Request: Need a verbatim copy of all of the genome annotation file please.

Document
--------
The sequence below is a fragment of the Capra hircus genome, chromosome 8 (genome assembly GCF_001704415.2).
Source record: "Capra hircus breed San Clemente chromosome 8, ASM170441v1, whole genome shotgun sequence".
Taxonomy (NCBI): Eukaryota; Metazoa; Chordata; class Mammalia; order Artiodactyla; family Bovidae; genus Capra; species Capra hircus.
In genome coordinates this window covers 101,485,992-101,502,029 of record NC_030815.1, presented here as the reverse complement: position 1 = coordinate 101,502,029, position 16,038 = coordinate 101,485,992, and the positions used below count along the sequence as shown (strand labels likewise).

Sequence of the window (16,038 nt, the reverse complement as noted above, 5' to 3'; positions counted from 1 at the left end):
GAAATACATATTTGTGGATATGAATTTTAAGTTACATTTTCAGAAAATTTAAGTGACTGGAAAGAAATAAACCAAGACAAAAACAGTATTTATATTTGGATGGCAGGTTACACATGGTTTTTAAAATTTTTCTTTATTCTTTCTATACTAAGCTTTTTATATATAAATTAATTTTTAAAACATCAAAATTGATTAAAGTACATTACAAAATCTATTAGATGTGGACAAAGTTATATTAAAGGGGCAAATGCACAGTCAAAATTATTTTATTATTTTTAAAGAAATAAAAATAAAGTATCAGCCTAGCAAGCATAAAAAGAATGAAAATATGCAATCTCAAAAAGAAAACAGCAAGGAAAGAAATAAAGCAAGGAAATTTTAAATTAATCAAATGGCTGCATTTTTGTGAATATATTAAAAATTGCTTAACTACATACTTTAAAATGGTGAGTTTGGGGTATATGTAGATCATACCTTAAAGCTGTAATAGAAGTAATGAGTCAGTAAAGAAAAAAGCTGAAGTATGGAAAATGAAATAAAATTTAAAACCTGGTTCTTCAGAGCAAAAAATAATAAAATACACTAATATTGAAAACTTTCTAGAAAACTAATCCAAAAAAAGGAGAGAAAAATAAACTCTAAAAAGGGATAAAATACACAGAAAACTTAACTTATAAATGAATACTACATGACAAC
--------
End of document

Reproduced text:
The sequence below is a fragment of the Capra hircus genome, chromosome 8 (genome assembly GCF_001704415.2).
Source record: "Capra hircus breed San Clemente chromosome 8, ASM170441v1, whole genome shotgun sequence".
Taxonomy (NCBI): Eukaryota; Metazoa; Chordata; class Mammalia; order Artiodactyla; family Bovidae; genus Capra; species Capra hircus.
In genome coordinates this window covers 101,485,992-101,502,029 of record NC_030815.1, presented here as the reverse complement: position 1 = coordinate 101,502,029, position 16,038 = coordinate 101,485,992, and the positions used below count along the sequence as shown (strand labels likewise).

Sequence of the window (16,038 nt, the reverse complement as noted above, 5' to 3'; positions counted from 1 at the left end):
GAAATACATATTTGTGGATATGAATTTTAAGTTACATTTTCAGAAAATTTAAGTGACTGGAAAGAAATAAACCAAGACAAAAACAGTATTTATATTTGGATGGCAGGTTACACATGGTTTTTAAAATTTTTCTTTATTCTTTCTATACTAAGCTTTTTATATATAAATTAATTTTTAAAACATCAAAATTGATTAAAGTACATTACAAAATCTATTAGATGTGGACAAAGTTATATTAAAGGGGCAAATGCACAGTCAAAATTATTTTATTATTTTTAAAGAAATAAAAATAAAGTATCAGCCTAGCAAGCATAAAAAGAATGAAAATATGCAATCTCAAAAAGAAAACAGCAAGGAAAGAAATAAAGCAAGGAAATTTTAAATTAATCAAATGGCTGCATTTTTGTGAATATATTAAAAATTGCTTAACTACATACTTTAAAATGGTGAGTTTGGGGTATATGTAGATCATACCTTAAAGCTGTAATAGAAGTAATGAGTCAGTAAAGAAAAAAGCTGAAGTATGGAAAATGAAATAAAATTTAAAACCTGGTTCTTCAGAGCAAAAAATAATAAAATACACTAATATTGAAAACTTTCTAGAAAACTAATCCAAAAAAAGGAGAGAAAAATAAACTCTAAAAAGGGATAAAATACACAGAAAACTTAACTTATAAATGAATACTACATGACAAC